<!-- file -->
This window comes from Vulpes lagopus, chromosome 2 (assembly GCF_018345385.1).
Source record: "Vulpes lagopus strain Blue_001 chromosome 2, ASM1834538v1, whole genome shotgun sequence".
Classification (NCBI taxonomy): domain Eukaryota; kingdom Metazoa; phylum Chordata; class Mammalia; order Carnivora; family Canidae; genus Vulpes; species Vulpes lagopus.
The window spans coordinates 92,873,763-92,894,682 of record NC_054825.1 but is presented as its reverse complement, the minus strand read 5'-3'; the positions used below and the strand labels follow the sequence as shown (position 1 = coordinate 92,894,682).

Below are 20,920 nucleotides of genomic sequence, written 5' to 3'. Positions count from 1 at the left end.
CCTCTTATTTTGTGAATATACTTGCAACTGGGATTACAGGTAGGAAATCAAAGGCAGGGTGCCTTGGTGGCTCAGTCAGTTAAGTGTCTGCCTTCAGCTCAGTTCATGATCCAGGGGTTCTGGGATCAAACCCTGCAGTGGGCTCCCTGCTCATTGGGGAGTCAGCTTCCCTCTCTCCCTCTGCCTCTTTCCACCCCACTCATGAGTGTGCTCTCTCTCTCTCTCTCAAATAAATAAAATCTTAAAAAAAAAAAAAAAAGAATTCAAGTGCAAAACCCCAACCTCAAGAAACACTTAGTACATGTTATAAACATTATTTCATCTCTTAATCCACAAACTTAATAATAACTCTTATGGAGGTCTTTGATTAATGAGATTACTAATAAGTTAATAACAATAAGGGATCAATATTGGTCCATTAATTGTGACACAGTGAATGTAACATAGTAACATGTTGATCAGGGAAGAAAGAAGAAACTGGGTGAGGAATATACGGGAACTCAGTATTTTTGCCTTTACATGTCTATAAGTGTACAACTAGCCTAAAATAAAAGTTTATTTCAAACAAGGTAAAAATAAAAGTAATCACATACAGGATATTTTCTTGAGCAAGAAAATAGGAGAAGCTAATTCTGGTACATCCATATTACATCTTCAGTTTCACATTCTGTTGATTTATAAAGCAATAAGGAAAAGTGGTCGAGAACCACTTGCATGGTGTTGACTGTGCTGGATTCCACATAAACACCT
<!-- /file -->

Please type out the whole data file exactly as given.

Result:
This window comes from Vulpes lagopus, chromosome 2 (assembly GCF_018345385.1).
Source record: "Vulpes lagopus strain Blue_001 chromosome 2, ASM1834538v1, whole genome shotgun sequence".
Classification (NCBI taxonomy): domain Eukaryota; kingdom Metazoa; phylum Chordata; class Mammalia; order Carnivora; family Canidae; genus Vulpes; species Vulpes lagopus.
The window spans coordinates 92,873,763-92,894,682 of record NC_054825.1 but is presented as its reverse complement, the minus strand read 5'-3'; the positions used below and the strand labels follow the sequence as shown (position 1 = coordinate 92,894,682).

Below are 20,920 nucleotides of genomic sequence, written 5' to 3'. Positions count from 1 at the left end.
CCTCTTATTTTGTGAATATACTTGCAACTGGGATTACAGGTAGGAAATCAAAGGCAGGGTGCCTTGGTGGCTCAGTCAGTTAAGTGTCTGCCTTCAGCTCAGTTCATGATCCAGGGGTTCTGGGATCAAACCCTGCAGTGGGCTCCCTGCTCATTGGGGAGTCAGCTTCCCTCTCTCCCTCTGCCTCTTTCCACCCCACTCATGAGTGTGCTCTCTCTCTCTCTCTCAAATAAATAAAATCTTAAAAAAAAAAAAAAAAGAATTCAAGTGCAAAACCCCAACCTCAAGAAACACTTAGTACATGTTATAAACATTATTTCATCTCTTAATCCACAAACTTAATAATAACTCTTATGGAGGTCTTTGATTAATGAGATTACTAATAAGTTAATAACAATAAGGGATCAATATTGGTCCATTAATTGTGACACAGTGAATGTAACATAGTAACATGTTGATCAGGGAAGAAAGAAGAAACTGGGTGAGGAATATACGGGAACTCAGTATTTTTGCCTTTACATGTCTATAAGTGTACAACTAGCCTAAAATAAAAGTTTATTTCAAACAAGGTAAAAATAAAAGTAATCACATACAGGATATTTTCTTGAGCAAGAAAATAGGAGAAGCTAATTCTGGTACATCCATATTACATCTTCAGTTTCACATTCTGTTGATTTATAAAGCAATAAGGAAAAGTGGTCGAGAACCACTTGCATGGTGTTGACTGTGCTGGATTCCACATAAACACCT